• Allie

      Reading over this very long post a second time, I find myself tempted to rebut at length. But rather than do that, I think I can sum up my rebuttal simply: you’re finding contradictions in things John never said. READ IT. Don’t make up stuff out of your own mind about what you think John must be saying based on your own previous experiences, just read the perfectly clear words written down here and take away from that what those words mean. Just to give one example, John never said being nice to others was “how to get into heaven.” That’s all you.

      • Allie

        Ugh. Sorry. Too annoyed by certain points not to respond to them.

        “…it doesn’t seem to me that anywhere in the Bible does it say that if you treat others well and only treat others well, that that is how you get into Heaven.”

        In at least two places Jesus specifically does say this. One is the parable of the Good Samaritan. Another is where he says that those who, having not the law, yet do the law, are a law unto themselves.

        And do you REALLY need the Bible as a moral compass to know the difference between right and wrong? Because studies have found that pre-verbal babies know that just fine. Shown two scenarios, one in which goodies are divided fairly, and one in which they are divided unfairly, the babies freak out at the unfair divide. Likewise they freak out when a puppet show demonstrates a mean puppet being rewarded, as opposed to one which demonstrates a nice puppet being rewarded. Are you saying that you lack the innate sense of justice (the one referenced in the Bible in the allegorical tale of the tree of Good and Evil) of a BABY?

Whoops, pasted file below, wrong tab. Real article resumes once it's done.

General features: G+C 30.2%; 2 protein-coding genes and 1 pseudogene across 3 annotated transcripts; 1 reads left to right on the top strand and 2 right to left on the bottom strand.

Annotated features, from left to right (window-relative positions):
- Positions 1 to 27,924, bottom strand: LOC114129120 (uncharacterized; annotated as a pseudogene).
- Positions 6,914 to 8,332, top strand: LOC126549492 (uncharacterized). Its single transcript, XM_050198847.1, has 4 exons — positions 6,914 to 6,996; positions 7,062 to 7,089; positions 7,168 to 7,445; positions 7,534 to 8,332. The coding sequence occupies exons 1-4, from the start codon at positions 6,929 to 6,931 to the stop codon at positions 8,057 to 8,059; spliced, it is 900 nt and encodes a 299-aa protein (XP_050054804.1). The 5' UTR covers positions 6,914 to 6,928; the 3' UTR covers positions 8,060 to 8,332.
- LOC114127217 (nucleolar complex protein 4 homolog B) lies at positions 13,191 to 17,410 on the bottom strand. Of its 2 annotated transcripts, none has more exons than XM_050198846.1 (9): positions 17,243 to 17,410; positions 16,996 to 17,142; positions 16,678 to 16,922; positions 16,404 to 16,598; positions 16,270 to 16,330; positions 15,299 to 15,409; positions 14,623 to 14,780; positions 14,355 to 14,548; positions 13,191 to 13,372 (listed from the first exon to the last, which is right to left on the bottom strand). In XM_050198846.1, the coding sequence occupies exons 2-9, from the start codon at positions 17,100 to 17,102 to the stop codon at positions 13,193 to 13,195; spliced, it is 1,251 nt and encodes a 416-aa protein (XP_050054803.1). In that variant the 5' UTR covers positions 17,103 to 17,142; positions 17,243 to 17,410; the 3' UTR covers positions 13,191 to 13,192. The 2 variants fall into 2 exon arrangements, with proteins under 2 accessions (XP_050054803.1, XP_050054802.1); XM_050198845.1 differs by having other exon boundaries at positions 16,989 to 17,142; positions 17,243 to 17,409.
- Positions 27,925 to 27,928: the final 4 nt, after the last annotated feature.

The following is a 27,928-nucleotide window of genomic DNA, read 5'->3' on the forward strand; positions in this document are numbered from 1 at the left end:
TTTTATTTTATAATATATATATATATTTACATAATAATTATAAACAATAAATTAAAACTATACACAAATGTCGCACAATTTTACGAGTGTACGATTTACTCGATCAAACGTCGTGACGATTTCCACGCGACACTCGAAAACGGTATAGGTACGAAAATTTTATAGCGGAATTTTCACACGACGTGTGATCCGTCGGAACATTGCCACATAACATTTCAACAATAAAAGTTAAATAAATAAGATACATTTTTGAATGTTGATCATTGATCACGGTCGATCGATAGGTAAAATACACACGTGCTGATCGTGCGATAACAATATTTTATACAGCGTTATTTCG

• Brian

          Hi Allie,

          There is no reason to get annoyed… if we question our beliefs and have difficult discussions about them, then we can work to better understand them, and to better understand ourselves.

          I think you hit the nail on the head when you said “If you BELIEVE in Christ, but don’t actually do what he told people to do, then you are not a follower of Christ.” This is precisely how I feel, and what I was trying to get across. It seems to me that Christianity starts with faith in Jesus, and ends with the acts that we perform based on this faith and putting our trust into him. If people are intolerant or hateful, it is because they do not understand what it truly means to be Christian. However, it seems to me that this process starts with a strong faith in Jesus, and not simply by the performing of “good acts”. If you see someone doing good things, you wouldn’t say “that person is doing good things, so he is a Christian”. There is a faith element that goes along with the package.

          As for your moral compass argument, you should ask yourself… where does our moral compass come from? If the answer is God, then would we not then ask ourselves: if God did provide specific moral teachings in his scripture, should we not seek to follow these moral teachings?